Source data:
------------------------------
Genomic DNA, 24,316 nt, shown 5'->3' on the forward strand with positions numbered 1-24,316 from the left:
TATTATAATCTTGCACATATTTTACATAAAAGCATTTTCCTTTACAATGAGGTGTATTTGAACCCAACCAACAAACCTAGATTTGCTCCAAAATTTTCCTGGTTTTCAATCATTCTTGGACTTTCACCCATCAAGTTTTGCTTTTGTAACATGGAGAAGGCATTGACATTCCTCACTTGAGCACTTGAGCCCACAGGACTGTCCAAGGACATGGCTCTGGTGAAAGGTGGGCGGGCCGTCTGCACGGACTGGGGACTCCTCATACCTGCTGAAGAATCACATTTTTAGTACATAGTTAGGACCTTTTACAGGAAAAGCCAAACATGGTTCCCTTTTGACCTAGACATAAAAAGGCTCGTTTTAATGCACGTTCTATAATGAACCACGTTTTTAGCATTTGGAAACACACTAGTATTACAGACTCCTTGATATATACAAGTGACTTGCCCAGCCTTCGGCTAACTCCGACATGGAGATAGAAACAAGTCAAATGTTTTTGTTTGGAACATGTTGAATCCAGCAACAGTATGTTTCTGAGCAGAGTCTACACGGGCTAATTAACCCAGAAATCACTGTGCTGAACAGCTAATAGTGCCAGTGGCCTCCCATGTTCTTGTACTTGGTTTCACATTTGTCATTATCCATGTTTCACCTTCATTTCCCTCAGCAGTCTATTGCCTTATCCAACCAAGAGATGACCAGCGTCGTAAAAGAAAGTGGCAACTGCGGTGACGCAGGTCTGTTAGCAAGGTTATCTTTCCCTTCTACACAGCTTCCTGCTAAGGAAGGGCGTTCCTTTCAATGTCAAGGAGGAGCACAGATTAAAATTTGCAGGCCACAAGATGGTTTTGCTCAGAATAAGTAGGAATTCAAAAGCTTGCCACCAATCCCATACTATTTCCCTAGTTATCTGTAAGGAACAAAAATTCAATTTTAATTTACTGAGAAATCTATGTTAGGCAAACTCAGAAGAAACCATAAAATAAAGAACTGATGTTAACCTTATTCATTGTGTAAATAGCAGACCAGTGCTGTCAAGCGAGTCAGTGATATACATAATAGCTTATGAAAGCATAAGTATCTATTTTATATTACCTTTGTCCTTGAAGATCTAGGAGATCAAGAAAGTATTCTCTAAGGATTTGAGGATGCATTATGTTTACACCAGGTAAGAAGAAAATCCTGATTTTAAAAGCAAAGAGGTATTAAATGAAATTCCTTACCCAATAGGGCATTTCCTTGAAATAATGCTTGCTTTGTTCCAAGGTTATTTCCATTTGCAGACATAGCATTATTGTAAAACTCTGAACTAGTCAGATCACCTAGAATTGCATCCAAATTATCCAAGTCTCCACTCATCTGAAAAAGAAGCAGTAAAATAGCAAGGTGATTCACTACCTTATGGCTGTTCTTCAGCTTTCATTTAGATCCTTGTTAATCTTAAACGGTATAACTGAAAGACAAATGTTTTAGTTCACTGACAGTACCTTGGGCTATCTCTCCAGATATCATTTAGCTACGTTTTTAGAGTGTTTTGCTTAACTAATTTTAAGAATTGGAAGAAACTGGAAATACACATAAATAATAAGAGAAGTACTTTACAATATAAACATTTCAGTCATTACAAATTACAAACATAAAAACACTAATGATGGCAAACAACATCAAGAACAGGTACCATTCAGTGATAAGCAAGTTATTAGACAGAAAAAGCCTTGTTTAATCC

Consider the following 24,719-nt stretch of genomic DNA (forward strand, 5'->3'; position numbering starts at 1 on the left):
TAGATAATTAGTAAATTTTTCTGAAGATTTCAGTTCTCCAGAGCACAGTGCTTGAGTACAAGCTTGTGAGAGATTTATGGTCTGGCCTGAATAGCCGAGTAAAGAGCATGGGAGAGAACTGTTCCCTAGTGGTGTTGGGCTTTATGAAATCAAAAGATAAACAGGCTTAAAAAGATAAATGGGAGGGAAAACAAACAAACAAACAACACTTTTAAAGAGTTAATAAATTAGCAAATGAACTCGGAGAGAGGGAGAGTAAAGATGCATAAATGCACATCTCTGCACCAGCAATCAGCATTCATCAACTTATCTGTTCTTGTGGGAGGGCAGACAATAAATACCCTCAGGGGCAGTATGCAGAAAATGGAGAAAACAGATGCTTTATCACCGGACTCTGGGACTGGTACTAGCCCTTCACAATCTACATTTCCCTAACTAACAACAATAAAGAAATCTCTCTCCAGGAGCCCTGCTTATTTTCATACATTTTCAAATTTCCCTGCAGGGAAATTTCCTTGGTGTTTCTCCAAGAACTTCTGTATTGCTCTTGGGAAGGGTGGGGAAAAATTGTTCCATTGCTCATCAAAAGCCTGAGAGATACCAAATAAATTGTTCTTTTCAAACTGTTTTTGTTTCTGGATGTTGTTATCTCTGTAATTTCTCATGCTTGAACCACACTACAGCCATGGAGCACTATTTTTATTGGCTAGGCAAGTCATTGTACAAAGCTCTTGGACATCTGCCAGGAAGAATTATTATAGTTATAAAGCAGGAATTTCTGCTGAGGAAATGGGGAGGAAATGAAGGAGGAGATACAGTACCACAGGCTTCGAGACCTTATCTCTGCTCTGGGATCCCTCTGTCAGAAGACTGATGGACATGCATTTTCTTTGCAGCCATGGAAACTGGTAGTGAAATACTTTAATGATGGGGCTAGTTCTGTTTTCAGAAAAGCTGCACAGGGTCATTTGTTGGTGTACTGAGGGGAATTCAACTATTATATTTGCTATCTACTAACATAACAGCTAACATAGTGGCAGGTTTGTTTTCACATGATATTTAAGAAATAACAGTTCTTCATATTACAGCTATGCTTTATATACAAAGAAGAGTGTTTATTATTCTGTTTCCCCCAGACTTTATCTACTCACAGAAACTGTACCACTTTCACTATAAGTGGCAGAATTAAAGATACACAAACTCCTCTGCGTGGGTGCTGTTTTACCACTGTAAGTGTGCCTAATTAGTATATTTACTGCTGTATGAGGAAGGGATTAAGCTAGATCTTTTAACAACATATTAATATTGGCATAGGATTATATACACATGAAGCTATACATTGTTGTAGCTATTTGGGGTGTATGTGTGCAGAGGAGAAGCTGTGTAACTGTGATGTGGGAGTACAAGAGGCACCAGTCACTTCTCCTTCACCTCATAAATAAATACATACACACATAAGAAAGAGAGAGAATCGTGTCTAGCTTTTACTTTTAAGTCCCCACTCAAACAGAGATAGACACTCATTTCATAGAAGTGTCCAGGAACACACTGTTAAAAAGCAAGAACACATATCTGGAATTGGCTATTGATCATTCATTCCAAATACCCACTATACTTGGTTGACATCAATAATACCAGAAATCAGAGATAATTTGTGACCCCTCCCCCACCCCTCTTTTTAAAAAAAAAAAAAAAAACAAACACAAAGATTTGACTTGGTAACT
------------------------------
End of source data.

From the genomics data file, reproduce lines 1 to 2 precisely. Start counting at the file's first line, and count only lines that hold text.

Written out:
Genomic DNA, 24,316 nt, shown 5'->3' on the forward strand with positions numbered 1-24,316 from the left:
TATTATAATCTTGCACATATTTTACATAAAAGCATTTTCCTTTACAATGAGGTGTATTTGAACCCAACCAACAAACCTAGATTTGCTCCAAAATTTTCCTGGTTTTCAATCATTCTTGGACTTTCACCCATCAAGTTTTGCTTTTGTAACATGGAGAAGGCATTGACATTCCTCACTTGAGCACTTGAGCCCACAGGACTGTCCAAGGACATGGCTCTGGTGAAAGGTGGGCGGGCCGTCTGCACGGACTGGGGACTCCTCATACCTGCTGAAGAATCACATTTTTAGTACATAGTTAGGACCTTTTACAGGAAAAGCCAAACATGGTTCCCTTTTGACCTAGACATAAAAAGGCTCGTTTTAATGCACGTTCTATAATGAACCACGTTTTTAGCATTTGGAAACACACTAGTATTACAGACTCCTTGATATATACAAGTGACTTGCCCAGCCTTCGGCTAACTCCGACATGGAGATAGAAACAAGTCAAATGTTTTTGTTTGGAACATGTTGAATCCAGCAACAGTATGTTTCTGAGCAGAGTCTACACGGGCTAATTAACCCAGAAATCACTGTGCTGAACAGCTAATAGTGCCAGTGGCCTCCCATGTTCTTGTACTTGGTTTCACATTTGTCATTATCCATGTTTCACCTTCATTTCCCTCAGCAGTCTATTGCCTTATCCAACCAAGAGATGACCAGCGTCGTAAAAGAAAGTGGCAACTGCGGTGACGCAGGTCTGTTAGCAAGGTTATCTTTCCCTTCTACACAGCTTCCTGCTAAGGAAGGGCGTTCCTTTCAATGTCAAGGAGGAGCACAGATTAAAATTTGCAGGCCACAAGATGGTTTTGCTCAGAATAAGTAGGAATTCAAAAGCTTGCCACCAATCCCATACTATTTCCCTAGTTATCTGTAAGGAACAAAAATTCAATTTTAATTTACTGAGAAATCTATGTTAGGCAAACTCAGAAGAAACCATAAAATAAAGAACTGATGTTAACCTTATTCATTGTGTAAATAGCAGACCAGTGCTGTCAAGCGAGTCAGTGATATACATAATAGCTTATGAAAGCATAAGTATCTATTTTATATTACCTTTGTCCTTGAAGATCTAGGAGATCAAGAAAGTATTCTCTAAGGATTTGAGGATGCATTATGTTTACACCAGGTAAGAAGAAAATCCTGATTTTAAAAGCAAAGAGGTATTAAATGAAATTCCTTACCCAATAGGGCATTTCCTTGAAATAATGCTTGCTTTGTTCCAAGGTTATTTCCATTTGCAGACATAGCATTATTGTAAAACTCTGAACTAGTCAGATCACCTAGAATTGCATCCAAATTATCCAAGTCTCCACTCATCTGAAAAAGAAGCAGTAAAATAGCAAGGTGATTCACTACCTTATGGCTGTTCTTCAGCTTTCATTTAGATCCTTGTTAATCTTAAACGGTATAACTGAAAGACAAATGTTTTAGTTCACTGACAGTACCTTGGGCTATCTCTCCAGATATCATTTAGCTACGTTTTTAGAGTGTTTTGCTTAACTAATTTTAAGAATTGGAAGAAACTGGAAATACACATAAATAATAAGAGAAGTACTTTACAATATAAACATTTCAGTCATTACAAATTACAAACATAAAAACACTAATGATGGCAAACAACATCAAGAACAGGTACCATTCAGTGATAAGCAAGTTATTAGACAGAAAAAGCCTTGTTTAATCC